BTW, agitating against price rise is silly at best and extremely stupid at worst. I will write a blog post on that.

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      1. Sir, is the incident about your standing in a queue for Aadhar Card in Mumbai and the behaviour of people managing that centre true ? Well, we have been victims of such callous system for many decades.
        And why would Aadhar card prompt a govt functionary to peep into the bed room of an aam aadmi like me ? Govt functionaries can do that, if they want, even without an Aadhar card.
        We have been reading that the Aadhar card system has helped greatly in stopping leakages of subsidies meant for the poor of the country. So, do the negatives, like “loss of privacy” far outweigh the positives like reduction in leakages ? So much that we the aam aadmi should start an agitation ?

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      2. I think you miss the broader point, which was that the government is intruding more and more into the private lives of citizens. One day the government decided to take control of your property — and you just accepted that gross violation of property rights without a peep. Should you not be ashamed of your lack of backbone to resist such a dastardly act as taking away your money? Shame on you. You accepted “demonetization” without protest.

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  2. I am sorry to read that you had to deal with the whims of useless Indian government officials and got turned away so curtly, with poor communication and no accountability. Those imbeciles don’t realize they exist to serve the public. Your experience was inexcusable. I hope you write a note describing the experience and send it to the PMO as a disillusioned NRI who is no longer buying his exhortations to have faith in the progress of our motherland.

    You said: “Aadhaar is a fairly big and definite step towards tyranny.” I don’t follow and can’t connect the dots here. Isn’t it quite similar to the Social Security number system in the US? I can’t engage in any sort of online financial transactions in the US, whether private or public, without easy and definitive traceback to my Social Security number. I can’t file my taxes without it. I can’t get employed in private companies without it. I can’t go to a doctor’s office without using it, even if I tell them I’ll pay upfront in cash. I can’t get a driver’s license without it. I can’t enroll my child in day care without it. Is India’s use of it more intrusive? Or, are you implying the US Social Security system is tyrannical too.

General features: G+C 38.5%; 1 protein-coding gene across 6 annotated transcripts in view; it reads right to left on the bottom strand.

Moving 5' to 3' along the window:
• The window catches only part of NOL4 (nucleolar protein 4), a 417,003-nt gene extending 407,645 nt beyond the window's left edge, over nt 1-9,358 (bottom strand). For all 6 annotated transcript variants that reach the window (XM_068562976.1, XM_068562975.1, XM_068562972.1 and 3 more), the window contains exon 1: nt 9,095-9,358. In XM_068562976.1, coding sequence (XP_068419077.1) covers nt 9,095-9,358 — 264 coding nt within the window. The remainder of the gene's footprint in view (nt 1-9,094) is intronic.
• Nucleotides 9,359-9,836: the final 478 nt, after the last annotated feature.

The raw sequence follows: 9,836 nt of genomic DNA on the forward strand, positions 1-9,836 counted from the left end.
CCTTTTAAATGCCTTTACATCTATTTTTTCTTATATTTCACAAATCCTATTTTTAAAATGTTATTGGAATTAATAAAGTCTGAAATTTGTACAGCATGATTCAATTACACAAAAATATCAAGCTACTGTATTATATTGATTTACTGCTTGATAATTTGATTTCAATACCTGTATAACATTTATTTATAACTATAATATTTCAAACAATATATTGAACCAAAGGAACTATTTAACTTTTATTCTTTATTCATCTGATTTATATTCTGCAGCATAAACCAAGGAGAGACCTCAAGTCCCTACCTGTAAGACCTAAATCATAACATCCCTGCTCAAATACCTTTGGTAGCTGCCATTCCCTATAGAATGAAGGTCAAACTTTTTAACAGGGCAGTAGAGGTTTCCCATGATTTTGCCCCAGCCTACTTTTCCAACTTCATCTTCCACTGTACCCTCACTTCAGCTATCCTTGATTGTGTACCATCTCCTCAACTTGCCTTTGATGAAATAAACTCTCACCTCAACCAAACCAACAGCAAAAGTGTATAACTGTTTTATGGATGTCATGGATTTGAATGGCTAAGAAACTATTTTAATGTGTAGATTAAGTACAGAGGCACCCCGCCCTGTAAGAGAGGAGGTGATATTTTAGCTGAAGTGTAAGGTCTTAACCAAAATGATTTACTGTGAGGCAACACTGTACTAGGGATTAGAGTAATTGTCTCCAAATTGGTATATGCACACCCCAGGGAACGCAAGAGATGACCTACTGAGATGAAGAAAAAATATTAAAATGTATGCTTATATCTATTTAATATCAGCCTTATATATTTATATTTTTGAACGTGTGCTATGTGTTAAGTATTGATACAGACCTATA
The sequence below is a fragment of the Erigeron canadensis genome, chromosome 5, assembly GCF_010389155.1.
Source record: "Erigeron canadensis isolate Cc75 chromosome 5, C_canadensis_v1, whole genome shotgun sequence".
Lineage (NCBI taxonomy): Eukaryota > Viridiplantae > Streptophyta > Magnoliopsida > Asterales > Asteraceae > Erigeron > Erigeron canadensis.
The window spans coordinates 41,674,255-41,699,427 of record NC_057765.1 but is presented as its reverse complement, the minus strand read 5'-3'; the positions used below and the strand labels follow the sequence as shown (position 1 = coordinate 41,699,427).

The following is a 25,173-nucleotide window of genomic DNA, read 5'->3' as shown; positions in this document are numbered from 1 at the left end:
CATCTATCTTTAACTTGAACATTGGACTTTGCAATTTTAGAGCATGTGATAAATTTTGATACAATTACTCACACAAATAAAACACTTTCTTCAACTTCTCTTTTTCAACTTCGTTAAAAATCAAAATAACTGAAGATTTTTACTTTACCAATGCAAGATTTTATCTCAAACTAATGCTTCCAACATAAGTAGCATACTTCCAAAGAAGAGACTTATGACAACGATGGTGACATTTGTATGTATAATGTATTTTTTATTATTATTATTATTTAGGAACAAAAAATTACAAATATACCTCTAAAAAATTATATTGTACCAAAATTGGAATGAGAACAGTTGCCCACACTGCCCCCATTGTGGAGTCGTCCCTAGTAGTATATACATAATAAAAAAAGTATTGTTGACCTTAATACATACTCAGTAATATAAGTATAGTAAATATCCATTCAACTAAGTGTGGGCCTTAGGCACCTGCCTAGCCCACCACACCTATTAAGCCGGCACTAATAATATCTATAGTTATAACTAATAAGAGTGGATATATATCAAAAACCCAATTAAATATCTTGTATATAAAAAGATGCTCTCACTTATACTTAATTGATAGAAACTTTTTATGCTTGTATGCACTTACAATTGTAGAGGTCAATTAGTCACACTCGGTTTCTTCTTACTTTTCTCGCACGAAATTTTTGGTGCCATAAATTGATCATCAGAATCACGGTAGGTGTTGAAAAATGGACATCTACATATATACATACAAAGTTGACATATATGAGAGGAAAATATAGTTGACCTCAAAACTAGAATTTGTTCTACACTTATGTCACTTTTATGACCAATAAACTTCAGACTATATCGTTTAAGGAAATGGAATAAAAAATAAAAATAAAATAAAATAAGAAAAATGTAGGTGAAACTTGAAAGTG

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    1. Madhav,

      It is not true that the bureaucracy exists to serve the people. It exists to help the government rule over the people — exactly as designed because the Indian bureaucracy was created by the British and for the benefit of the British. India’s British overlords have been replaced by Indian overlords.

      Is the Aadhaar card like the “Social Security” number system of the US? Maybe. But that’s irrelevant. What does has to have greater justification than the “but so-and-so also does it”. The SS# and the whole system was developed for an entirely different reason, at an entirely different context, and at a different time. It was not meant to be an ID system; it degenerated into an ID system over time.

      The tools available today for surveillance would have been unimaginable 80 years ago — when the SS system was developed. In any case, India is moving fast on the road to serfdom.

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  3. Atanu, your argument is flawless, but it is pointless to try to rouse Indians to action based on those. Indians viscerally understand that any “citizenry” (if that word is appropriate in the so-called democracy run in India) that reproduces and multiplies at such breathtaking pace foregoes all rights and all entitlements normally afforded in decent human societies. Democracy simply cannot germinate — leave alone thrive — in a country where 12 million poorly educated, largely unemployable people join the workforce every year. It is now a match between dictatorship and total, feral anarchy. Most people instinctively understand that dictatorship may be preferable in the short run. The feckless (fekuless?) opposition thought they would bring down BJP based on the outrage of demonetization alone, and look what happened to them! Like Mr. “Kishan Sharma”, most Indians think nothing of a few more hours of queuing per month — Indian productivity is so abysmal that additional queuing for handouts is a non-issue, may even be welcome.